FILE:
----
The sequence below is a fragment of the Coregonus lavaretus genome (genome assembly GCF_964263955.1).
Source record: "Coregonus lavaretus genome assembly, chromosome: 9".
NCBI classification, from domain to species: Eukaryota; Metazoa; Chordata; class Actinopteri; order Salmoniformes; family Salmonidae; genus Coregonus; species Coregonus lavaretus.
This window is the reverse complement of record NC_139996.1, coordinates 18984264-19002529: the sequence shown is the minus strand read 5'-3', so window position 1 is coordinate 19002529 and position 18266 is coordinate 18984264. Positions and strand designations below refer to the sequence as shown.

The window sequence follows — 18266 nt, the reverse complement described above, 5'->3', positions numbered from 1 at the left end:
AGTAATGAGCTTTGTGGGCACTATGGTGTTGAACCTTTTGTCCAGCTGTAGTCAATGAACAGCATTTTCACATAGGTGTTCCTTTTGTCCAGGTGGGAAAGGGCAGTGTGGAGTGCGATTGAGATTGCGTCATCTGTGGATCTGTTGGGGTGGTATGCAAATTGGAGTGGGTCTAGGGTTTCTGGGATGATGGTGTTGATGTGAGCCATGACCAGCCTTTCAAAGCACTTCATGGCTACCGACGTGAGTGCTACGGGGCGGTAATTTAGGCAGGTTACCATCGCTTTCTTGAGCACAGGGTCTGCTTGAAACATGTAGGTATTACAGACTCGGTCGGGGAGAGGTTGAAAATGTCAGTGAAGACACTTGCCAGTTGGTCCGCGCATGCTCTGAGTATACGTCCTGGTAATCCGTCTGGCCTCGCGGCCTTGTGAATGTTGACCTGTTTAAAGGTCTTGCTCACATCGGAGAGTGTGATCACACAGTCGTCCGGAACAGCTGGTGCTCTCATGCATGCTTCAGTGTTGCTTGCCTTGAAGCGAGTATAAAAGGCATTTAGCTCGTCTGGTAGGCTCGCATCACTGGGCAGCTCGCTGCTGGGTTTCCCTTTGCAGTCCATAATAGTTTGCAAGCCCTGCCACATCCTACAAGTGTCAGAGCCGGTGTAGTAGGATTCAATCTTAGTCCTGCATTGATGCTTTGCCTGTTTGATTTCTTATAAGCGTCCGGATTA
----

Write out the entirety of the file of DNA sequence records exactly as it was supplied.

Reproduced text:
The sequence below is a fragment of the Coregonus lavaretus genome (genome assembly GCF_964263955.1).
Source record: "Coregonus lavaretus genome assembly, chromosome: 9".
NCBI classification, from domain to species: Eukaryota; Metazoa; Chordata; class Actinopteri; order Salmoniformes; family Salmonidae; genus Coregonus; species Coregonus lavaretus.
This window is the reverse complement of record NC_139996.1, coordinates 18984264-19002529: the sequence shown is the minus strand read 5'-3', so window position 1 is coordinate 19002529 and position 18266 is coordinate 18984264. Positions and strand designations below refer to the sequence as shown.

The window sequence follows — 18266 nt, the reverse complement described above, 5'->3', positions numbered from 1 at the left end:
AGTAATGAGCTTTGTGGGCACTATGGTGTTGAACCTTTTGTCCAGCTGTAGTCAATGAACAGCATTTTCACATAGGTGTTCCTTTTGTCCAGGTGGGAAAGGGCAGTGTGGAGTGCGATTGAGATTGCGTCATCTGTGGATCTGTTGGGGTGGTATGCAAATTGGAGTGGGTCTAGGGTTTCTGGGATGATGGTGTTGATGTGAGCCATGACCAGCCTTTCAAAGCACTTCATGGCTACCGACGTGAGTGCTACGGGGCGGTAATTTAGGCAGGTTACCATCGCTTTCTTGAGCACAGGGTCTGCTTGAAACATGTAGGTATTACAGACTCGGTCGGGGAGAGGTTGAAAATGTCAGTGAAGACACTTGCCAGTTGGTCCGCGCATGCTCTGAGTATACGTCCTGGTAATCCGTCTGGCCTCGCGGCCTTGTGAATGTTGACCTGTTTAAAGGTCTTGCTCACATCGGAGAGTGTGATCACACAGTCGTCCGGAACAGCTGGTGCTCTCATGCATGCTTCAGTGTTGCTTGCCTTGAAGCGAGTATAAAAGGCATTTAGCTCGTCTGGTAGGCTCGCATCACTGGGCAGCTCGCTGCTGGGTTTCCCTTTGCAGTCCATAATAGTTTGCAAGCCCTGCCACATCCTACAAGTGTCAGAGCCGGTGTAGTAGGATTCAATCTTAGTCCTGCATTGATGCTTTGCCTGTTTGATTTCTTATAAGCGTCCGGATTA